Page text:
The section on Scottish independence focuses on the republican and anti-imperialist aspects of breaking up the UK state, rather than relying on arguments about the supposedly further left-wing political centre of gravity in Scotland.

The SSY is proud of its principled feminist politics, so it is no surprise that the section on How capitalism oppresses women is particularly well-written, with a clear explanation on why capitalism actively encourages sexist ideas; this then develops into a discussion of the role of the family in capitalist society with an emphasis on LGBT oppression.

The last third of the pamphlet is dedicated to a view of the socialist alternative. It does not go into heavy details about a potential socialist system, although there are some brief suggestions about what a socialist democracy and planned economy might (not definitely will) look like in practice; but on the issue of how we get from here to there it presents a revolutionary perspective, drawing on examples such as the events of May 1968 in France to demonstrate our conception of people’s power. The pamphlet also emphasises the need for socialists and working people to organise to achieve this, consistently and persistently, whether we’re going through good times or bad; and the fact that such a revolution cannot be held in Scotland alone (and survive), but must challenge capitalism on a global level.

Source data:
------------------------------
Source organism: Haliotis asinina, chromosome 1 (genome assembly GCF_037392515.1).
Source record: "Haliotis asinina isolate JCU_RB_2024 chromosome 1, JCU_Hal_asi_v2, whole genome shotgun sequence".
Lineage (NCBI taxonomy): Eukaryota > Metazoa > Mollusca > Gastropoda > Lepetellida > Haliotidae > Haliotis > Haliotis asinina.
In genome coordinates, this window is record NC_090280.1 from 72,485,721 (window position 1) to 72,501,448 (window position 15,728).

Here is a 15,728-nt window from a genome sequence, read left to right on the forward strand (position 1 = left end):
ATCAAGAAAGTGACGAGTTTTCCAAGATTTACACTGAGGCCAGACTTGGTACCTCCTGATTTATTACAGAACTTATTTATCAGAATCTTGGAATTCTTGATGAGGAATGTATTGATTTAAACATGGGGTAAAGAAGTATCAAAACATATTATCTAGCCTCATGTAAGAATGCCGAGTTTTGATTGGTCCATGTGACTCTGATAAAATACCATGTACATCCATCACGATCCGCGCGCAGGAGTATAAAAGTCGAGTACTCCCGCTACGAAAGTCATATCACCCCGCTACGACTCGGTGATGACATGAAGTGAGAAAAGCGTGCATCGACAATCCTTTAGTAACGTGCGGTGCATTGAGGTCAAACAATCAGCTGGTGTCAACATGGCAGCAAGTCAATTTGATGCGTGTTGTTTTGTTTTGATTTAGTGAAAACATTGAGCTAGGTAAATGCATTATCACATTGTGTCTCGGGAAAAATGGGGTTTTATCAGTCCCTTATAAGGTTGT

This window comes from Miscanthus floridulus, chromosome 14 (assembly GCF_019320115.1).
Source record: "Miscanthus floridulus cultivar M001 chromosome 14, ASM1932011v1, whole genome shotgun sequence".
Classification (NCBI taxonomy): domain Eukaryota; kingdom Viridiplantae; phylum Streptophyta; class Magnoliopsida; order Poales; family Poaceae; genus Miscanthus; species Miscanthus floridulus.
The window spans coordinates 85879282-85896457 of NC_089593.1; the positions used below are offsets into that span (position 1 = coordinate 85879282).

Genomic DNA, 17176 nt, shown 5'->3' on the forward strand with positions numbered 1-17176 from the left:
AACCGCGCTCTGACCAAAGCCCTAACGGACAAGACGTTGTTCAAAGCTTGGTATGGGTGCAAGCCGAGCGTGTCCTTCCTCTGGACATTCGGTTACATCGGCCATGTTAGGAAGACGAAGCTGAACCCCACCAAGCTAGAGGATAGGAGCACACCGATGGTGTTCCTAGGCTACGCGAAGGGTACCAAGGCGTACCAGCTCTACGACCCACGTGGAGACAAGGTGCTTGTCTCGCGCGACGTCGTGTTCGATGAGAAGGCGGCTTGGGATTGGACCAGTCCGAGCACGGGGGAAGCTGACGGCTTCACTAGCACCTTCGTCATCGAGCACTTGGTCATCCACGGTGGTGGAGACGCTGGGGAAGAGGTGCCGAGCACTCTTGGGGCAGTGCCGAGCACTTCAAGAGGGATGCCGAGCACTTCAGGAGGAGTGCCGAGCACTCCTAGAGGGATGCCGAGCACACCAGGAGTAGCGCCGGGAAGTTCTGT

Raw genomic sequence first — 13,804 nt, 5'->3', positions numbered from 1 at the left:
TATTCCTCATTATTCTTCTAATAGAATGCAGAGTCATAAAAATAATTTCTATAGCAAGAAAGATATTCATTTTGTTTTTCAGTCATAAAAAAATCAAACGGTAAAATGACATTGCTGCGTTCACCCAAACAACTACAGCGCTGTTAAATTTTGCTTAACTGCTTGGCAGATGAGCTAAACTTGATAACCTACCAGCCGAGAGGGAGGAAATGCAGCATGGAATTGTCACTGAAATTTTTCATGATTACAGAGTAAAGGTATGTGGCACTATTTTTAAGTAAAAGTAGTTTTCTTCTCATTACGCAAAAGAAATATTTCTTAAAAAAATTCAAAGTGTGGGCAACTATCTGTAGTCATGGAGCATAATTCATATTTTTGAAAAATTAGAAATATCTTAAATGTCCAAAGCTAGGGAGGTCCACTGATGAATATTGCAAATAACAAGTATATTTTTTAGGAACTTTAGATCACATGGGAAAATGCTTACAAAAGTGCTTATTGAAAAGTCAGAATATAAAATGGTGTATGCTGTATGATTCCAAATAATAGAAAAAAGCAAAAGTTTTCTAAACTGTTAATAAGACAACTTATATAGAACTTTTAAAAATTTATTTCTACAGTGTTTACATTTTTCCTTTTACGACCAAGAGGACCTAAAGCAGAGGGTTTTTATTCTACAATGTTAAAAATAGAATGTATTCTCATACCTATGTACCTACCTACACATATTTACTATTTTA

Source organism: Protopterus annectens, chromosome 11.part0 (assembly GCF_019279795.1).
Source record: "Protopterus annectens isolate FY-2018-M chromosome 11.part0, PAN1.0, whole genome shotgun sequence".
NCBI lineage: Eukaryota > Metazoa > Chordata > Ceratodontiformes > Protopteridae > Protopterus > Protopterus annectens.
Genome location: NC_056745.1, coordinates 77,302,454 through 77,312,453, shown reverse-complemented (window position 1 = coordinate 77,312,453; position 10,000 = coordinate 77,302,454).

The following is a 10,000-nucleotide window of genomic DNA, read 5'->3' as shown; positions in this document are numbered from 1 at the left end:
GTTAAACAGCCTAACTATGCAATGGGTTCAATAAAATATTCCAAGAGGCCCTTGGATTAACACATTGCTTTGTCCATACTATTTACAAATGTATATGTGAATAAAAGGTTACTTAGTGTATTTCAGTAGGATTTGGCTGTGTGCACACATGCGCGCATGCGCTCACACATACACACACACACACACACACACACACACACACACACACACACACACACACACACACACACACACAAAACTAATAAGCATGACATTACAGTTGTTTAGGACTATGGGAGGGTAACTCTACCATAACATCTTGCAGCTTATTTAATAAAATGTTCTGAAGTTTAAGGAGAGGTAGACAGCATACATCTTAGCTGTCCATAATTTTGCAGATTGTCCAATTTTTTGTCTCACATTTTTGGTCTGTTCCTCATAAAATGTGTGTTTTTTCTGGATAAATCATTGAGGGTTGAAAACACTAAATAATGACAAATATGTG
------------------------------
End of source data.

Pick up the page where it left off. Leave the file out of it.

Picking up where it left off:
Youth protest
Youth protest


The highlights of the pamphlet certainly comprise the majority of it; but there are a couple of points where the pamphlet could perhaps have been sharper. For example, although the discussion of casual labour explicitly makes the point that precarious working practices make it difficult to organise workers in these industries, the suggestion offered is essentially simply that young workers should join a union. Now although any emphasis on organising young workers is welcome, the pamphlet has perhaps missed an opportunity to point out that, in a situation where workers are changing job and workplace very frequently, structures other than the traditional trade union will be required in order to organise. It is also curious that, despite the fact that the pamphlet in general does not uncritically accept the existing order in any other area, the role of trade union bureaucrats in stifling or managing genuine rank-and-file action escapes criticism in this section.

Also, the section on racism is good as far as it goes, but does not include the principled socialist attitude towards immigration controls – i.e. total opposition. It also uses the argument that Scotland, with a shrinking population, needs workers to immigrate – true enough, and it is important to counter the swamped by immigrants standard media line, but as the No One Is Illegal campaign points out, we need to point out that we are against controls under any circumstances, not just when it would be economically beneficial for our nation-state. Knowing the SSY’s politics, I suspect that this is an oversight rather than a real political fault, but it is an important point all the same.

However these are very small quibbles when put in the context of the whole pamphlet, which consistently hits all the right notes both politically and stylistically. It will be a very useful tool for the SSY and it will be a good read for new activists – and any non-youth comrades interested to know about the SSY’s political thinking should buy it too!